It’s slow to start, and took a very meandering route to a plot. (I’m not entirely sure it really HAD a plot…)  There’s a god, Om, who used to be a Big Deal, and while he has a lot of followers (there’s a whole country and a citadel and a whole religion), he doesn’t have a lot of, well, belief. And so, he’s been relegated to being a turtle for a few years. That is, until he’s accidentally dropped by an eagle into the citadel gardens and meets Brutha. Who is just a simple novice. And who can hear Om talking in his head.

And he goes on an adventure (of sorts) to figure things out.

There’s a bit more to it than that, but it’s all a bit complex and somewhat convoluted. I will say this: it’s not Tiffany Aching, but Pratchett makes a person care about the characters. I loved Om and Brutha, and even some of the other characters. And he gently pokes fun at religion and theocracies and philosophy. It’s not my favorite Pratchett (give me the Nac Mac Feegle any day), but it was an enjoyable one to read.

A Study in Scarlet

studyinscarletby Arthur Conan Doyle
First sentence: “In the year 1878 I took my decree of Doctor of Medicine of the University of London, and proceeded to Netley to go through the course prescribed for surgeons in the Army.”
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Content: There’s some mild swearing, violence (but most of it just talked about), and some, well, murder. It’s in the mystery section of the bookstore.
So, for  book group this month, we didn’t really want to read something long (it’s a busy month for all of us), and we were thinking classics, and I hit upon the idea of each of us reading a different Sherlock Holmes short story (or two). I decided to start at the beginning (mostly because I’ve read short story knock offs of this, and I wanted to see how Sherlock’s Study in Pink held up) and read “A Study in Scarlet”.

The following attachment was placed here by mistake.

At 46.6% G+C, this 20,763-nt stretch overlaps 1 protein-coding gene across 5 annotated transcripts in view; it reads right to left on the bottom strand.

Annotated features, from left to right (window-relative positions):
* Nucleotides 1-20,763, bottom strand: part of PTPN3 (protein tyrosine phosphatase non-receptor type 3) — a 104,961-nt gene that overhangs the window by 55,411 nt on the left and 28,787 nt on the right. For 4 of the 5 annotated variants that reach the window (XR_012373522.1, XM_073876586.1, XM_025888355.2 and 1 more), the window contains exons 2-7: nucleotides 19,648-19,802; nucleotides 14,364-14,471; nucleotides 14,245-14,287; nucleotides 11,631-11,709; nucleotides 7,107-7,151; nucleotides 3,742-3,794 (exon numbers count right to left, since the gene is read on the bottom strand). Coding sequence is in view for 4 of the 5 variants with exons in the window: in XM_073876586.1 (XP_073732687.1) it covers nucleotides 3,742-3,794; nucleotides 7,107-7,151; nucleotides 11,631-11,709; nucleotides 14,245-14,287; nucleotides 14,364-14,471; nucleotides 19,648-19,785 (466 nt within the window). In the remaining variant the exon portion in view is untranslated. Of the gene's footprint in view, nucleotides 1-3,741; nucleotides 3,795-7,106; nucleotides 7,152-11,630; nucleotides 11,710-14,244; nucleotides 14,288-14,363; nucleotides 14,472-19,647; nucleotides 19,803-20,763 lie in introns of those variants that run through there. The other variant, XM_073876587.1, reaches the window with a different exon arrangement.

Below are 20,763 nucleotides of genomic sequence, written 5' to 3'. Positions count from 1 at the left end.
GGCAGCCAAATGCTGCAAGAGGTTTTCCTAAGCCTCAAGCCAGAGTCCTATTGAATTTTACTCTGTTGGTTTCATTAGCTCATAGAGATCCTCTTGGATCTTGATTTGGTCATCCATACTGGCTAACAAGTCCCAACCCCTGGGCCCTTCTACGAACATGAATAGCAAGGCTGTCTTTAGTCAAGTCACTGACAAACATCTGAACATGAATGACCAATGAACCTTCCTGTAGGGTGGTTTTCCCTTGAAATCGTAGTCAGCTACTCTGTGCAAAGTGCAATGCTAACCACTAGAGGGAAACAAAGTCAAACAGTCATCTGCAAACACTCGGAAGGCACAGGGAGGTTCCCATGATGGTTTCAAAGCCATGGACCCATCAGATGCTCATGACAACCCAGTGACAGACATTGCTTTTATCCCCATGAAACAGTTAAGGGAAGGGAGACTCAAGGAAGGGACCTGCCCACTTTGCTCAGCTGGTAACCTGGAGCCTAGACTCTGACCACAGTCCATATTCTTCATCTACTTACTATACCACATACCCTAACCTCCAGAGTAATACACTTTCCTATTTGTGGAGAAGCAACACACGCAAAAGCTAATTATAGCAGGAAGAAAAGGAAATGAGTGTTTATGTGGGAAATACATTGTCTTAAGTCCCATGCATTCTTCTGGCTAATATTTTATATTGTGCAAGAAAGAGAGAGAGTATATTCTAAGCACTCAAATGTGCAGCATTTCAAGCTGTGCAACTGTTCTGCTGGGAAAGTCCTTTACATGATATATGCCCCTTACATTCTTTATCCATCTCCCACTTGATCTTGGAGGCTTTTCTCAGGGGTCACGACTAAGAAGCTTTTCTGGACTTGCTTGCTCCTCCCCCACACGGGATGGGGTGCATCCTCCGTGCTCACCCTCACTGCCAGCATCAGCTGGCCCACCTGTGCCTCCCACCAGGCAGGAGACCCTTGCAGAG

I have read many of these stories before, though it’s been a long (!) time, and I can’t be considered a fan of Doyle’s or Holmes’s. Which means, I don’t remember the stories. At all.

Things that struck me: Holmes is much less of a jerk than he is in the BBC series. (I think he was arrogant in the old Jeremy Brett series — it’s been forever since I’ve watched those — but he wasn’t insufferable.) He’s smarter than you, but he’s not insufferable about it. He calmly explains his methodology to Watson not because Watson is stupid but because Holmes wants him to understand how he does things. He does thing Lestrade and Gregson are stupid, but that’s because they’re police and they aren’t putting the time that Holmes is in learning how to be a good detective.